Stanley Kurtz has a story in NRO today about the University of San Francisco's attempt to shut down a very small 'Great Books' program at Campion College, founded by refugees from a similar program at U.S.F., the Saint Ignatius Institute. (U.S.F. had already shut down S.I.I.) Among other things that will shock only those unfamiliar with academe, he reports this juicy tidbit:
Donna Davis, general counsel of the University of San Francisco has issued a letter demanding that Campion College "cease and desist" from even mentioning on the Campion College website that Campion "arose" from the Saint Ignatius Institute.
If Campion College wants to play hardball, they could always make their website refer to "a Great Books course at a certain
University in San Francisco
which shall remain nameless for legal reasons" or something along those lines. There are ways to get across the necessary information without stating it in words, and these ways have the added effect of embarrassing the side that called in the lawyers. (I've always had a soft spot for the obscene acrostic, though I have yet to insert one in this blog. No need to go looking for them.)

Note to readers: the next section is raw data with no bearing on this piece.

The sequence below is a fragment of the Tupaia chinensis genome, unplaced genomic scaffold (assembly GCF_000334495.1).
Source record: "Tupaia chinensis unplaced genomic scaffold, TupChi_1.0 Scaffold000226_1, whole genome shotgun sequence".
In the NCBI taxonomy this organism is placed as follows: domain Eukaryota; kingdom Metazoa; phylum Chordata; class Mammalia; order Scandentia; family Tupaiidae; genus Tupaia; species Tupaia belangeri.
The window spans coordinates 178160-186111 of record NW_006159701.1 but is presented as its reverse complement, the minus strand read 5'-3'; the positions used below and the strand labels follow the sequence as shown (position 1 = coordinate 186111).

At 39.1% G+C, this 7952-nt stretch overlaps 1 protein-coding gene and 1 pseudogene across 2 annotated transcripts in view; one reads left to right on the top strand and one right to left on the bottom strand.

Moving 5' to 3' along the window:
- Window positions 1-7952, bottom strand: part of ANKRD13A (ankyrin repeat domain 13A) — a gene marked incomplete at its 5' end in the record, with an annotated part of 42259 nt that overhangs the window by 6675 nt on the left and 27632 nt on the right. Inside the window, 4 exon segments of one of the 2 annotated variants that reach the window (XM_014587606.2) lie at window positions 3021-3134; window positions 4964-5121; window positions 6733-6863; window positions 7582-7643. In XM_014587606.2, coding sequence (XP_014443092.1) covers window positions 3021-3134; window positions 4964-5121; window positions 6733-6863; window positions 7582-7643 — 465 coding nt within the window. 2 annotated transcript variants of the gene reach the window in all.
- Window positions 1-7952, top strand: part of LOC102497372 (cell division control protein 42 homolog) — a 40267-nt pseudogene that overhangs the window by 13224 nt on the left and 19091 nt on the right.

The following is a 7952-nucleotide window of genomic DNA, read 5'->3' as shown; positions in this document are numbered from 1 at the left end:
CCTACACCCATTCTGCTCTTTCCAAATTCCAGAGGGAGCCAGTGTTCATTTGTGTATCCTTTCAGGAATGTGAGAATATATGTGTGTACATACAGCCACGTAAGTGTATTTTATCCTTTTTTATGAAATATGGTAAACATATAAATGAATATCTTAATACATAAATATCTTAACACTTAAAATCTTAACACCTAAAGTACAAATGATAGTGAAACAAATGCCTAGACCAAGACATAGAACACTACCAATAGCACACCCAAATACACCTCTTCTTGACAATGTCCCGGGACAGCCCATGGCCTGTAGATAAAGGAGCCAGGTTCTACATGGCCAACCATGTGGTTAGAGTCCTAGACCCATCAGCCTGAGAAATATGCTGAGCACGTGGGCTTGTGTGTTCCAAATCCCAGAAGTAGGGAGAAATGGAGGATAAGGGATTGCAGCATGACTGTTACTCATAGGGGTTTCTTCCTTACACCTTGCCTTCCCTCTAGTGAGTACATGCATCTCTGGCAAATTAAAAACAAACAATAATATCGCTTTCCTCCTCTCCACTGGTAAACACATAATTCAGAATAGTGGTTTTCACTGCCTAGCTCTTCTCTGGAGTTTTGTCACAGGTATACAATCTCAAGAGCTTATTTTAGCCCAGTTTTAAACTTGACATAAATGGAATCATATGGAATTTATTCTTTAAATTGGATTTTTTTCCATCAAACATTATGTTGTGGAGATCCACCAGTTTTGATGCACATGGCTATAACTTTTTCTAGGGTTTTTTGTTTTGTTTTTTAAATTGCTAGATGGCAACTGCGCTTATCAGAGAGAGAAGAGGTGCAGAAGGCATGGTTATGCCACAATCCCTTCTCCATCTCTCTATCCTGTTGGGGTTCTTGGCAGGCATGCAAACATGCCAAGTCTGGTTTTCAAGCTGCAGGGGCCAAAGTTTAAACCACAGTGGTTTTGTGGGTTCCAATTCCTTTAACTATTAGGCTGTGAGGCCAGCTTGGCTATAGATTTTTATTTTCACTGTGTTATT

Around 1980 or so I saw a man picketing an office building (in downtown San Francisco, as it happens) with a sign that said something along the lines of "I hired Joe Schmoe, lawyer, and regretted it". I assume that it had a deleterious effect on Schmoe's business -- people were certainly staring and pointing -- while at the same time leaving the picketer utterly impervious to charges of libel. (Or is it slander when the words are carried around on a sign? Ask a lawyer.)
By the way, U.S.F. can hardly ask Campion College to delete their name from the curricula vitarum of their faculty, can they? Many colleges post these on their web-sites, and that would help get the message across.
What is the plural of curriculum vitae? Surely curricula vitarum ("courses of lives"), as above, if they are plural resumés of plural people, curricula vitae ("courses of life") if they are plural resumés of a single person, like the ones on my hard drive. Either sounds horribly pretentious, even to this Latin teacher, but apostrophes aren't supposed to be used to make plurals, so "c.v.'s" and "cv's" are surely wrong, while "c.v.s" and "cvs" are ugly and nearly unintelligible. Maybe I should just call them resumés. But then there's the question of whether to put an accent on the first syllable, as so many do. Language is a harsh mistress.Posted by Dr. Weevil at March 13, 2002 10:00 PM